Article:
Efficient message forwarding in mobile ad hoc network in disaster scenarios is challenging because location information on the boundary and interior nodes is often unavailable. Information related to boundary nodes can be used to design efficient routing protocols as well as to prolong the battery power of devices along the boundary of an ad hoc network. In this article, we developed an algorithm, CWBound, which discovers boundary nodes in a complex non-convex mobile ad hoc (CNCAH) networks.

Experiments show that the CWBound algorithm is at least 3 times faster than other state-of-the-art algorithms, and up to 400 times faster than classical force-directed algorithms. The experiments also confirmed that the CWBound algorithm achieved the highest accuracy (above 97% for 3 out of the 4 types of CNCAH networks) and sensitivity (90%) among the algorithms evaluated.

The author’s version of a work that was accepted for publication can be downloaded from http://eric.lostcity-studio.com/wp-content/uploads/2019/08/CWBound.pdf.

Se-Hang, Cheong, and Yain-Whar Si. "CWBound: boundary node detection algorithm for complex non-convex mobile ad hoc networks." The Journal of Supercomputing (2018): 1-20.

Boundary node detection and unfolding of complex non-convex ad hoc networks

Complex non-convex ad hoc networks (CNCAH) contain intersecting polygons and edges. In many instances, the layouts of these networks are also not entirely convex in shape. In this paper, we propose a Kamada-Kawai based algorithm called W-KK-MS for boundary node detection problem, which is capable of aligning node positions while achieving high sensitivity, specificity and accuracy in producing a visual drawing from the input network topology. The algorithm put forward in this paper selects and assigns weights to top-k nodes in each iteration in order to speed up the updating process of nodes. We also propose a novel approach to detect and unfold stacked regions in CNCAH networks. Experimental results show that the proposed algorithms can achieve fast convergence on boundary node detection in CNCAH networks and are able to successfully unfold stacked regions. The design and implementation of a prototype system called ELnet for analyzing CNCAH networks is also described in this paper. The ELnet system is capable of generating synthetic networks for testing, integrating with force-directed algorithms, and visualizing and analyzing of algorithms’ outcomes.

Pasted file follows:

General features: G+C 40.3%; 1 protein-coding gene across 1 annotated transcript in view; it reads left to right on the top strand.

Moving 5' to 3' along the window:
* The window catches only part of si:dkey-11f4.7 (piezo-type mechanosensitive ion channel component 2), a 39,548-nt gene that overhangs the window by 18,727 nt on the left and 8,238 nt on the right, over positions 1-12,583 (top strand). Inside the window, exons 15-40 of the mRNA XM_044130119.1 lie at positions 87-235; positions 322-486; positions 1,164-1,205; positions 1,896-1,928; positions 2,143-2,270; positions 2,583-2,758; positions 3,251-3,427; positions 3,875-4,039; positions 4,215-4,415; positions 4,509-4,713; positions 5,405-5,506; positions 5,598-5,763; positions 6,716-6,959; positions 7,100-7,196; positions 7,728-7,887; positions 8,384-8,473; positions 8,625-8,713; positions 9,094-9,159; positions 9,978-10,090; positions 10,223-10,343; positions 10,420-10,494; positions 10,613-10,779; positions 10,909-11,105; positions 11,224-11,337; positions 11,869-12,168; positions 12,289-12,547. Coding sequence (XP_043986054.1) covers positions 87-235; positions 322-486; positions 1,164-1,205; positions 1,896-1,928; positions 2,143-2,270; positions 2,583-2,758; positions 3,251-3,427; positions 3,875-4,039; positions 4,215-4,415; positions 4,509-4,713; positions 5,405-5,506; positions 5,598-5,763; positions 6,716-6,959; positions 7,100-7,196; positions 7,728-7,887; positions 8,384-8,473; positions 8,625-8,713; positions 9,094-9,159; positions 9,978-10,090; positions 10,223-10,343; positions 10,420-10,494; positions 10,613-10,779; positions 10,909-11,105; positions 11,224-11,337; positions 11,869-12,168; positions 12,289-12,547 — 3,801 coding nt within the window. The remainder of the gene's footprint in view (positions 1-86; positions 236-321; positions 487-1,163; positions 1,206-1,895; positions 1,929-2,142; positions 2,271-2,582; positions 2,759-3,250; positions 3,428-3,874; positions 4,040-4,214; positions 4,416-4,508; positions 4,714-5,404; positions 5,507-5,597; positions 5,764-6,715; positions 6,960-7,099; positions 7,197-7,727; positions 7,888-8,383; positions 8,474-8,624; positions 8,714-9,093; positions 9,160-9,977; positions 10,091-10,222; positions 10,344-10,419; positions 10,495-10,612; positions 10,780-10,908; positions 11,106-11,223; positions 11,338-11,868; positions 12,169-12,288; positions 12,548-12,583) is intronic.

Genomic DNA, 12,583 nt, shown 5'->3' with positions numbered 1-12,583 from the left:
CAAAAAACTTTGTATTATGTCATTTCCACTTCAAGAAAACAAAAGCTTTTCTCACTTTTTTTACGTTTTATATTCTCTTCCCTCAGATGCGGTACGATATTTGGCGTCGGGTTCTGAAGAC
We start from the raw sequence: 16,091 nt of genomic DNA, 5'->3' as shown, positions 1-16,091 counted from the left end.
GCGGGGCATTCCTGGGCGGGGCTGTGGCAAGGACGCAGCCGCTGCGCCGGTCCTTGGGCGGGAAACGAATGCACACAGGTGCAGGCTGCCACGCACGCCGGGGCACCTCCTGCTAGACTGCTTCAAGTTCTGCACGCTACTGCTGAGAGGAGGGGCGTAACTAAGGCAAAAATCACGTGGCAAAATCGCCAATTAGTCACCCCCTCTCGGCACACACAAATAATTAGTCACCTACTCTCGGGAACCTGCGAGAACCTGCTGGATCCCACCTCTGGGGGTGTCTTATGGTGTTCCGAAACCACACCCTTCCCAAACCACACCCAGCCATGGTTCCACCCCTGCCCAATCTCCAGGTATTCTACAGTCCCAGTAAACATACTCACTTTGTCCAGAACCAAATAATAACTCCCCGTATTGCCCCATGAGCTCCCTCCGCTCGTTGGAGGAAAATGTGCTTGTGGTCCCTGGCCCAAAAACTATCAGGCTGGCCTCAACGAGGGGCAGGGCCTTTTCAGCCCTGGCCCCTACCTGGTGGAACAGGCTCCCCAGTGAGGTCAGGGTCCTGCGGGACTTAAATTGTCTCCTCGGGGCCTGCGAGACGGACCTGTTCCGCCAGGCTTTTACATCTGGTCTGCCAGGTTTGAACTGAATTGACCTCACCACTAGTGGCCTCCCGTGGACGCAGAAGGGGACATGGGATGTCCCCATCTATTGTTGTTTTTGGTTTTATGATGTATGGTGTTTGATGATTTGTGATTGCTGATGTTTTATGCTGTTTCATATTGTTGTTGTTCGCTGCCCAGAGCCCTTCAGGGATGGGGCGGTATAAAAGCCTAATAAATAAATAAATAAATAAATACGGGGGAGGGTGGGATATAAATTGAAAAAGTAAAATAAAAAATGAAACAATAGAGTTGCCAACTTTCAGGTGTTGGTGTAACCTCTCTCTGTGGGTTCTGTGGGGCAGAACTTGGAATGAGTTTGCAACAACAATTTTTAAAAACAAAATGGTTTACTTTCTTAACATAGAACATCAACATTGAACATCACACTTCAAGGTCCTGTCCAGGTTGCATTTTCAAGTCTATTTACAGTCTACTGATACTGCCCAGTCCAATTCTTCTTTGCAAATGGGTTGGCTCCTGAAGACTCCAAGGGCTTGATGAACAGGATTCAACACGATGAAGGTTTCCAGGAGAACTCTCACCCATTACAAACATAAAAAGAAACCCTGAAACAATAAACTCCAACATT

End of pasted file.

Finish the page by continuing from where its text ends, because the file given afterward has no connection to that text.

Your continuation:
The author’s version of a work that was accepted for publication can be downloaded from http://eric.lostcity-studio.com/wp-content/uploads/2019/08/Boundary-node-detection-and-unfolding-of-complex-non-convex-ad-hoc-networks.pdf.
Se-Hang Cheong, and Yain-Whar Si. "Boundary node detection and unfolding of complex non-convex ad hoc networks" ACM Transactions on Sensor Networks (TOSN) 14.1 (2017): 1.

Accelerating the Kamada-Kawai algorithm for boundary detection in a mobile ad hoc network

Force-directed algorithms such as the Kamada-Kawai algorithm have shown promising results for solving the boundary detection problem in a mobile ad hoc network. However, the classical Kamada-Kawai algorithm does not scale well when it is used in networks with large numbers of nodes. It also produces poor results in non-convex networks. To address these problems, this paper proposes an improved version of the Kamada-Kawai algorithm. The proposed extension includes novel heuristics and algorithms that achieve a faster energy level reduction. Our experimental results show that the improved algorithm can significantly shorten the processing time and detect boundary nodes with an acceptable level of accuracy.

The author’s version of a work that was accepted for publication can be downloaded from Accelerating Kamada-Kawai for boundary detection in Mobile Ad-Hoc network.

Se-Hang Cheong, and Yain-Whar Si. "Accelerating the Kamada-Kawai algorithm for boundary detection in a mobile ad hoc network." ACM Transactions on Sensor Networks (TOSN) 13.1 (2016): 3.